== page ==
Modern slavery of domestic workers in Middle East cannot be tolerated
The EU must take a stand against trafficking young girls from Africa to be sold as domestic workers in the Middle East, writes Madi Sharma.
I recently visited Cameroon as part of a European Economic and Social Committee (EESC) delegation. We discussed issues on strengthening the role of civil society in the country and how the EU could contribute to improving the lives of the local population.
As president of the EESC's human rights committee, my main goal was to speak with local women, understanding the challenges they face and passing on my insights to EU policymakers.
I was astounded to find out that one of the main issues they face is the trafficking of young girls and women from Cameroon to Middle Eastern countries such as Kuwait, Qatar or Saudi Arabia, where they are treated like slaves.
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NGO workers and women who knew the victims shared personal stories with me, and they were shocking. One girl reported being sexually abused by her 'master' on several occasions. When she told his wife what was happening, she and her husband threatened to kill her.
Another girl had all her belongs confiscated, including her passport and educational certificates. After a long struggle, she finally made it home with only the clothes she wore.
The trafficking ring is well established and local recruiters in Cameroon are paid huge sums of money to identify the victims. The girls are usually promised decent jobs, only to find out they have actually been sold as domestic slaves when they arrive in Kuwait.
As soon as they arrive, they become the property of local sponsors. One victim described how she was referred to as a slave throughout her time in Kuwait.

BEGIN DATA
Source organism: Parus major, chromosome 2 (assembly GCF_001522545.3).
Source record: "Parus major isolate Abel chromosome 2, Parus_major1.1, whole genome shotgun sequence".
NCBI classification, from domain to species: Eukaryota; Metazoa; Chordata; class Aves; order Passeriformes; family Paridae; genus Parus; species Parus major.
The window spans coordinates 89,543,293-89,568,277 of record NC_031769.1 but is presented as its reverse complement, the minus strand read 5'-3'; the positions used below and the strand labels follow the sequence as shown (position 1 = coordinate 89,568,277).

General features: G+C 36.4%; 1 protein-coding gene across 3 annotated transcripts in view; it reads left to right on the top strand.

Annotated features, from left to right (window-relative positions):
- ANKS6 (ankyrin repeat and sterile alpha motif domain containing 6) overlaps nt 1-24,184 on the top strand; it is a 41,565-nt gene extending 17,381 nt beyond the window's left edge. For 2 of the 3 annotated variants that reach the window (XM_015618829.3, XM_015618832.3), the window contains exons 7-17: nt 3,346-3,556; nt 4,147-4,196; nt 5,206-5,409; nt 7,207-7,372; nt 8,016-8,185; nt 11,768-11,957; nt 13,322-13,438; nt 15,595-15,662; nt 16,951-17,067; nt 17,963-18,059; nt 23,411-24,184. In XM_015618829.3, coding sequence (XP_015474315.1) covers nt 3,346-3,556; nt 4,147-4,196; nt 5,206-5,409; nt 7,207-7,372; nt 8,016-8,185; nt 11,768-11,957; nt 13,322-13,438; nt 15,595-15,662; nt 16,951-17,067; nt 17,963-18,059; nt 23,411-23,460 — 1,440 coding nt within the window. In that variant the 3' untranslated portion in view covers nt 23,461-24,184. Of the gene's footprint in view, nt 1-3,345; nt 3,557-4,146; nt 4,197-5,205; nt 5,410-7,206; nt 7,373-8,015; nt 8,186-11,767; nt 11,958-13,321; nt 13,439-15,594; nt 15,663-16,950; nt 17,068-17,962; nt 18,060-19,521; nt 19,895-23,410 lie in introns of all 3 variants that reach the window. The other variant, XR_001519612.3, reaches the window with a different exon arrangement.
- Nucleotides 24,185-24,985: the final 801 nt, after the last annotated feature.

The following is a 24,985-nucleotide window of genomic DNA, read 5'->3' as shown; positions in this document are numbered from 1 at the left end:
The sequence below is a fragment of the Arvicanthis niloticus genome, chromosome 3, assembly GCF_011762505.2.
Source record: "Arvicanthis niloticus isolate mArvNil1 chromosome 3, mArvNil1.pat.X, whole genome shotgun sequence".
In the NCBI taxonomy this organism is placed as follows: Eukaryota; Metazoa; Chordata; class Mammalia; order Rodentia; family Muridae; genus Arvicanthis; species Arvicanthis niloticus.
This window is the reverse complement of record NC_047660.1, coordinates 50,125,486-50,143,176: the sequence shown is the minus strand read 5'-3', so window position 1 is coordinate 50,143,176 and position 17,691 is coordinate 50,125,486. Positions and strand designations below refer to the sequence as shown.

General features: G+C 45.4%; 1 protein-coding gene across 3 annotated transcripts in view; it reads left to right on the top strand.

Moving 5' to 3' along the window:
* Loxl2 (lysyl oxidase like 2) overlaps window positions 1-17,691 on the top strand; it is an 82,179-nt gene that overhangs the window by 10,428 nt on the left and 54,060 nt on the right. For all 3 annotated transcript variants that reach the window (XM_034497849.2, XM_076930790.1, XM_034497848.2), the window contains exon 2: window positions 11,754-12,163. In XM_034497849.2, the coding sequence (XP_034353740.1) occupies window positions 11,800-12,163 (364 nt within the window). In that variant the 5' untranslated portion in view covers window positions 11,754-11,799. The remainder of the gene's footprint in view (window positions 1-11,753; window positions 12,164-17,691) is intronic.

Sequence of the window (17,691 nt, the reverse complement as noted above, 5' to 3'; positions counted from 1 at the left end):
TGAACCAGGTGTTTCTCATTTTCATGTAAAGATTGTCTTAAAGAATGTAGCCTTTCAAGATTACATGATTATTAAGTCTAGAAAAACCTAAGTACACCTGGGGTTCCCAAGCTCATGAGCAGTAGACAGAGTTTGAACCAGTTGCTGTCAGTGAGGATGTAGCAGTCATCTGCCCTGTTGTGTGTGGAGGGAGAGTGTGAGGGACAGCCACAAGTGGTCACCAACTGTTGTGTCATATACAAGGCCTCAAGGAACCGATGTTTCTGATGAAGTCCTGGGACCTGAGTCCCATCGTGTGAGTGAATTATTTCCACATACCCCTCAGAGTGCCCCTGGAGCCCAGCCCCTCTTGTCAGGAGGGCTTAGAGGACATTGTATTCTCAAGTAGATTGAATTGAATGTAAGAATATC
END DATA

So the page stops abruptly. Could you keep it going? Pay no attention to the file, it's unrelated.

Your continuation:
According to a report by Human Rights Watch, in 2009 the embassies of countries such as Cameroon and Sierra Leone in Kuwait received over 10,000 complaints from domestic workers.
Grievances included "nonpayment of wages; withholding of passports; excessively long working hours without rest; and physical, sexual, and psychological abuse".
Many women who are returned to recruiters by their 'employers' are then locked up for days without food by their agents, until new employment is found.
According to a Guardian report, the business of domestic workers in Kuwait is booming, with nearly 90 per cent of households employing at least one foreign maid.
These are women who have paid around €1600 to 'employment' agents in their countries around on the promise of a job in a hospital or in the hotel industry. Instead, they are forced to work as housemaids 24 hours a day without any rest days, and are not allowed to leave the house or use mobile phones.
We cannot allow this situation to continue. In today's world, modern slavery is intolerable in any form, and we must fight to save these women from such abuse.
The EU needs to ensure that both the source countries in Africa and the destination countries in the Middle East establish rules to safeguard these women's dignity and dreams of a better future for themselves and their families.
Those countries who do not have an adequate protection system should be brought to justice, while authorities and local civil society organisations should ensure victims' safety.